Even though it’s not a useful field mark in Alaska, Arctic terns are still the ones with the short legs.
(photos from Wikimedia Commons; click on the captions to see the originals)
Only two weeks ago the mallard flock at Duck Hollow was large and busy with males and females feeding in pairs. Back then the flock was usually 20+ birds but now it’s half that size and mostly male. The females are missing. They’re on the nest.
Female mallards (Anas platyrhynchos) nest on the ground laying one egg per day until the clutch is complete, about 10 eggs.
Though she doesn’t build the nest the mother mallard pulls nearby vegetation toward her body to line the nest bowl. When she begins incubation she plucks down from her breast to surround the eggs and cover them while she’s gone. The eggs hatch in 28 days.
Only the females incubate eggs while the males watch from afar. Except for a recess in early morning and late afternoon, female mallards are hidden all day — if they’ve chosen a good nest site.
In urban settings the ladies choose some creative places, as in the video above and this photo under a stairway in Madison, Wisconsin.
Three days before they hatch the mallard chicks call back and forth with their mother from inside the eggs. On hatch day all of them emerge within 6-10 hours. Next morning their mother leads them to water for their first swim. See all of this in Ian Oland’s video, above.
So don’t be surprised when you don’t see female mallards at Duck Hollow in early April. Right now the mother mallards are on the nest.
(video by Ian Oland on YouTube. photo from Wikimedia Commons; click on the caption to see the original)
The world’s three species of golden plovers — European (Pluvialis apricaria), American (P. dominica) and Pacific (P. fulva) — are so stunning in golden breeding plumage that they stand out when we look at them. How do these ground-nesting birds avoid predation when they look so obvious?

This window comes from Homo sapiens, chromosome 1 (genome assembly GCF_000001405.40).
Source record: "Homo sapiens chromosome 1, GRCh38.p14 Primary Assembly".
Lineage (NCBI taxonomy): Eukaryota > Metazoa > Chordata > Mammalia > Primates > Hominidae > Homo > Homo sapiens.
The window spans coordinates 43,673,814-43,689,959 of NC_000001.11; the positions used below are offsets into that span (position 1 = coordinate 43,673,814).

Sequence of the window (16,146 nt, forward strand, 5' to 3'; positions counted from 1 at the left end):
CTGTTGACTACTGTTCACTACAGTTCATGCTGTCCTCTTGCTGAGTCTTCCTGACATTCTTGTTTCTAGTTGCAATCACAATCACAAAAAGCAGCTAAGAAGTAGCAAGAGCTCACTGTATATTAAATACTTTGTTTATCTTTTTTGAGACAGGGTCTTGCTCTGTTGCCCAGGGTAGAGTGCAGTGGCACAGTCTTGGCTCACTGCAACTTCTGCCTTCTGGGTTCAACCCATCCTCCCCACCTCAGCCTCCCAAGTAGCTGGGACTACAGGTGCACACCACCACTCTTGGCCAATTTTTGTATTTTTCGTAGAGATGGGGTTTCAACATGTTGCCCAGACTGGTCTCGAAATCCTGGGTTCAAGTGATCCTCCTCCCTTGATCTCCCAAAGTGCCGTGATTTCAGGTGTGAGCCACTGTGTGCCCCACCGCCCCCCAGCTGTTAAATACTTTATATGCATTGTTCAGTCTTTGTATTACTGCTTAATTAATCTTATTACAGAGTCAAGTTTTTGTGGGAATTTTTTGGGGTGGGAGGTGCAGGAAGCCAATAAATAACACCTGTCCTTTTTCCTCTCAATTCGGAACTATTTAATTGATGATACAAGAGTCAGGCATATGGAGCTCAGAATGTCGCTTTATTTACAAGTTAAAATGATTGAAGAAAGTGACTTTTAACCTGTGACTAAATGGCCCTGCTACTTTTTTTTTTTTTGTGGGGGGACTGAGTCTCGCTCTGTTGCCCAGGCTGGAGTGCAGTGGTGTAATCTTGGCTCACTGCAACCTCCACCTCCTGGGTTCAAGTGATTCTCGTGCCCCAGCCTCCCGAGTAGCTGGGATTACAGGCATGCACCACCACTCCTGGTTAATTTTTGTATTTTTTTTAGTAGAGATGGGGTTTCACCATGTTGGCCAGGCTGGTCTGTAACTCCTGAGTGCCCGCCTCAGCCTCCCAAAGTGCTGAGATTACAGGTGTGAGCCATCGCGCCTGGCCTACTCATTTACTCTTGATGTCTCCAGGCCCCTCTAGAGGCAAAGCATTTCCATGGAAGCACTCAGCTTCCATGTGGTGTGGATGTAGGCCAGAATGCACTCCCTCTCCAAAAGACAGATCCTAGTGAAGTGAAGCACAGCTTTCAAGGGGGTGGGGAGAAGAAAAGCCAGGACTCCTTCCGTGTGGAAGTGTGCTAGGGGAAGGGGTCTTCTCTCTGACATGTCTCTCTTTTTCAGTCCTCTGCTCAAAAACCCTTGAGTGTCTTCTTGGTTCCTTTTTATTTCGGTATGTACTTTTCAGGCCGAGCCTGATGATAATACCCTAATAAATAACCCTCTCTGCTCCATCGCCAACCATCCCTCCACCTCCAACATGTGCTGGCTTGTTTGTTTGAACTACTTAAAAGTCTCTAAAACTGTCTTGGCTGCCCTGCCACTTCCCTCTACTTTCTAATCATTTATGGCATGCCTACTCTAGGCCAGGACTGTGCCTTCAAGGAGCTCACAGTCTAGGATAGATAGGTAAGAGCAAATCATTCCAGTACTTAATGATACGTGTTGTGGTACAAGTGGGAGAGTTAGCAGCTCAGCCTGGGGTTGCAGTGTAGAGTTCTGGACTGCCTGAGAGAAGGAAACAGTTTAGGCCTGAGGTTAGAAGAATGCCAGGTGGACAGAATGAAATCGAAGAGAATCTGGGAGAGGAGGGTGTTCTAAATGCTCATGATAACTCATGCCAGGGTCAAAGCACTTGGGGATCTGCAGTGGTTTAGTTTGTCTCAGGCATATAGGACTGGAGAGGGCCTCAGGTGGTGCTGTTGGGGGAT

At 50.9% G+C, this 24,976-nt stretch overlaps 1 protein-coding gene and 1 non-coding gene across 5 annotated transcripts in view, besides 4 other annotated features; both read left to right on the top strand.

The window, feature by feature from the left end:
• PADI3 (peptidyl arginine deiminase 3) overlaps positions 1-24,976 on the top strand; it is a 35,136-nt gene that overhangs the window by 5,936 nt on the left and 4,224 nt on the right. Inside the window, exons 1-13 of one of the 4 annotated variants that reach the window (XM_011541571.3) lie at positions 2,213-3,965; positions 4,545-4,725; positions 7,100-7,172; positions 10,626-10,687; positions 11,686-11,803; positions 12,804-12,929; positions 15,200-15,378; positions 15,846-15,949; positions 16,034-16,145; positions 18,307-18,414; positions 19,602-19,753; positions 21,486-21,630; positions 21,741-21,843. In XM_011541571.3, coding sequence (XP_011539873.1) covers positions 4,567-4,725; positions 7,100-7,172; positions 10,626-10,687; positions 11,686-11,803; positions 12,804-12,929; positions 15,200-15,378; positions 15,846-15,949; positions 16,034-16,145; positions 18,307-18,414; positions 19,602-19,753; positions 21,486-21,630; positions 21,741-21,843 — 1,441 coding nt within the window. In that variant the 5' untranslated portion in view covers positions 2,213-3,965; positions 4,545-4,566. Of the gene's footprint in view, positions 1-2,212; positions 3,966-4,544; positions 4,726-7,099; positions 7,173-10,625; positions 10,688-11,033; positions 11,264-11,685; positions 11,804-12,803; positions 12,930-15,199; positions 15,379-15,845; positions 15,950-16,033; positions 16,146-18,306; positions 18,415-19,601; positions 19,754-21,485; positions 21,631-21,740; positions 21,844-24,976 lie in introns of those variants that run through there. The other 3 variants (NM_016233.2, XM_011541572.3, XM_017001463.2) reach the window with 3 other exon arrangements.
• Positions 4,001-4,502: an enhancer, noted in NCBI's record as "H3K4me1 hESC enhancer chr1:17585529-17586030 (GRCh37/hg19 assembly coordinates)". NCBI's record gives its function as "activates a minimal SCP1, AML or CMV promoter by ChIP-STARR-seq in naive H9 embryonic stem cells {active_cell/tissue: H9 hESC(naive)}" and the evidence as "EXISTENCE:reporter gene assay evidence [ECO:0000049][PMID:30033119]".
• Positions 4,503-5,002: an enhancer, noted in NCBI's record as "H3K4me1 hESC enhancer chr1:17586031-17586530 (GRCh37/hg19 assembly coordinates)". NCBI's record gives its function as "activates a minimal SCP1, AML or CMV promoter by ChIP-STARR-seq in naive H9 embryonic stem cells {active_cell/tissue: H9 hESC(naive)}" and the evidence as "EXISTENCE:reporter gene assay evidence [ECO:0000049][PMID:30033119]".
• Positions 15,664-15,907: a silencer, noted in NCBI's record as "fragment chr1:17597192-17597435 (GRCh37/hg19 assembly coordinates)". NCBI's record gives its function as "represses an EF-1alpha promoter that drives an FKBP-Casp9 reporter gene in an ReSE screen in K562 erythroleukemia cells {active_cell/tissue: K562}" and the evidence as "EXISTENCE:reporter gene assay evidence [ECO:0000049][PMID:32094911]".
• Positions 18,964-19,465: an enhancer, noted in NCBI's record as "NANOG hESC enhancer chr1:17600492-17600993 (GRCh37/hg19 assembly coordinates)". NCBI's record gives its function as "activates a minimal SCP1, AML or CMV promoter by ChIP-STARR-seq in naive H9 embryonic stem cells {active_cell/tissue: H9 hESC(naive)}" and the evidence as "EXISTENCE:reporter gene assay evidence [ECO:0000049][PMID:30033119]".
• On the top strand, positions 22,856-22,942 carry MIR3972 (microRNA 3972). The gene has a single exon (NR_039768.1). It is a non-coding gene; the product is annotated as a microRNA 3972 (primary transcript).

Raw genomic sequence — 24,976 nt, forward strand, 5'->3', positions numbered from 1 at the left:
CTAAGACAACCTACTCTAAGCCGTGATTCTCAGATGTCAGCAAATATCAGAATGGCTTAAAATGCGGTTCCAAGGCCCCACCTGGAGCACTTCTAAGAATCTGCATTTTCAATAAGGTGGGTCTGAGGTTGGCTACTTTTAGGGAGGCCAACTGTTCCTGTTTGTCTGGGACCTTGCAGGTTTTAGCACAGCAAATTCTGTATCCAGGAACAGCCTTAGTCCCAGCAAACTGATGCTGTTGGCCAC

They’re wearing golden camouflage.
Above, a European golden plover is easy to see from the side, but blends into the background in the photo below, matching the tundra.
Speckled golden plumage hides them while they’re incubating. (American golden plover below)
And their chicks are perfectly camouflaged to match the tundra habitat. Can you find the chick in the photo below?
Who still thinks that these are couple of weeds? Anyway, this is a golden plover hatchling born with the power of camouflage fully activated. pic.twitter.com/lNpLolNDql
In late March more than 440 lesser black-backed gulls congregated in a damp field in northeastern Pennsylvania — an exciting find because they used to be very rare in North America. Why are they here and where are they going? The Pennsylvania Game Commission is using satellite telemetry to find out.
Lesser black-backed gulls (Larus fuscus) are an Old World species that breeds in Iceland, northern Europe, Russia and Kazakhstan and spends the winter in Europe, Africa and coastal Asia. They were never seen in North America until one showed up in New Jersey in 1934. Slowly their wintertime numbers increased until they’re now considered non-regular winter visitors to North America’s Atlantic and Gulf Coasts. See the map below.
They still don’t breed in North America in numbers that count on that map. However, they might be thinking about it.
Meanwhile their migration numbers through Pennsylvania are high enough that ornithologists began to wonder if lesser black-backed gulls are bothering to cross the Atlantic to breed. Are they going to Iceland? We would know that answer if we knew where the Pennsylvania flock was going.
Last spring the PA Game Commission attached satellite transmitters to nine adult gulls when they stopped over in Pennsylvania. The map of the gulls’ movements tells an interesting tale.
The satellite-tagged gulls don’t go to Europe. They stay in North America. Based on their sedentary lifestyle in June they seem to be breeding in Greenland and northeastern Canada.